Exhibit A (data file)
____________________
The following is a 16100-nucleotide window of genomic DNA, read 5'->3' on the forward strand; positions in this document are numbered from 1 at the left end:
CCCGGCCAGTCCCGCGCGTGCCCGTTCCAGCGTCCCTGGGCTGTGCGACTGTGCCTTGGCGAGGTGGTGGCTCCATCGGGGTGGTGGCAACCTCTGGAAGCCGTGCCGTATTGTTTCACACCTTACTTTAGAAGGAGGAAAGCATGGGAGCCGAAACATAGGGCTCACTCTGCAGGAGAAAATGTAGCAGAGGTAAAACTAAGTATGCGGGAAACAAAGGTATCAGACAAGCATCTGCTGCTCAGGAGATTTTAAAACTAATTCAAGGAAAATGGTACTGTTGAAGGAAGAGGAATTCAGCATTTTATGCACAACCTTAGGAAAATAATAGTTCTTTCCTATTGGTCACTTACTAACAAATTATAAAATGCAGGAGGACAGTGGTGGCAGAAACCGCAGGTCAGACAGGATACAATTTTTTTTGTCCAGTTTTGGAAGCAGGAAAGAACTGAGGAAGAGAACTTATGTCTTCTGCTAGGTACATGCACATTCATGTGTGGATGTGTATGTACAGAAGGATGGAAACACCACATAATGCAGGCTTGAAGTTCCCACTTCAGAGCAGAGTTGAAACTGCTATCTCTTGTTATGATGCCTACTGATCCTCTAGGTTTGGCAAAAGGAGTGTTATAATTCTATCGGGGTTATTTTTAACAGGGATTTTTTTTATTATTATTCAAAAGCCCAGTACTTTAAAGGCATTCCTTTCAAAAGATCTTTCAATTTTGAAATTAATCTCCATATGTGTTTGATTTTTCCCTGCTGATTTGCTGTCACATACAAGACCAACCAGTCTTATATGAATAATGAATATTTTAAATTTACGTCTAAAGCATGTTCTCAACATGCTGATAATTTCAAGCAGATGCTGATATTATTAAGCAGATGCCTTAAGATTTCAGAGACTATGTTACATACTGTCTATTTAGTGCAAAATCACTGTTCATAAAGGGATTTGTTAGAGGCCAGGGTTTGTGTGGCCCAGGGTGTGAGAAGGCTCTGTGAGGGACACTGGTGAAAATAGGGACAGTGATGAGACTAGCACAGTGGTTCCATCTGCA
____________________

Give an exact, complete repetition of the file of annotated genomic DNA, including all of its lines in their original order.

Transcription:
The following is a 16100-nucleotide window of genomic DNA, read 5'->3' on the forward strand; positions in this document are numbered from 1 at the left end:
CCCGGCCAGTCCCGCGCGTGCCCGTTCCAGCGTCCCTGGGCTGTGCGACTGTGCCTTGGCGAGGTGGTGGCTCCATCGGGGTGGTGGCAACCTCTGGAAGCCGTGCCGTATTGTTTCACACCTTACTTTAGAAGGAGGAAAGCATGGGAGCCGAAACATAGGGCTCACTCTGCAGGAGAAAATGTAGCAGAGGTAAAACTAAGTATGCGGGAAACAAAGGTATCAGACAAGCATCTGCTGCTCAGGAGATTTTAAAACTAATTCAAGGAAAATGGTACTGTTGAAGGAAGAGGAATTCAGCATTTTATGCACAACCTTAGGAAAATAATAGTTCTTTCCTATTGGTCACTTACTAACAAATTATAAAATGCAGGAGGACAGTGGTGGCAGAAACCGCAGGTCAGACAGGATACAATTTTTTTTGTCCAGTTTTGGAAGCAGGAAAGAACTGAGGAAGAGAACTTATGTCTTCTGCTAGGTACATGCACATTCATGTGTGGATGTGTATGTACAGAAGGATGGAAACACCACATAATGCAGGCTTGAAGTTCCCACTTCAGAGCAGAGTTGAAACTGCTATCTCTTGTTATGATGCCTACTGATCCTCTAGGTTTGGCAAAAGGAGTGTTATAATTCTATCGGGGTTATTTTTAACAGGGATTTTTTTTATTATTATTCAAAAGCCCAGTACTTTAAAGGCATTCCTTTCAAAAGATCTTTCAATTTTGAAATTAATCTCCATATGTGTTTGATTTTTCCCTGCTGATTTGCTGTCACATACAAGACCAACCAGTCTTATATGAATAATGAATATTTTAAATTTACGTCTAAAGCATGTTCTCAACATGCTGATAATTTCAAGCAGATGCTGATATTATTAAGCAGATGCCTTAAGATTTCAGAGACTATGTTACATACTGTCTATTTAGTGCAAAATCACTGTTCATAAAGGGATTTGTTAGAGGCCAGGGTTTGTGTGGCCCAGGGTGTGAGAAGGCTCTGTGAGGGACACTGGTGAAAATAGGGACAGTGATGAGACTAGCACAGTGGTTCCATCTGCA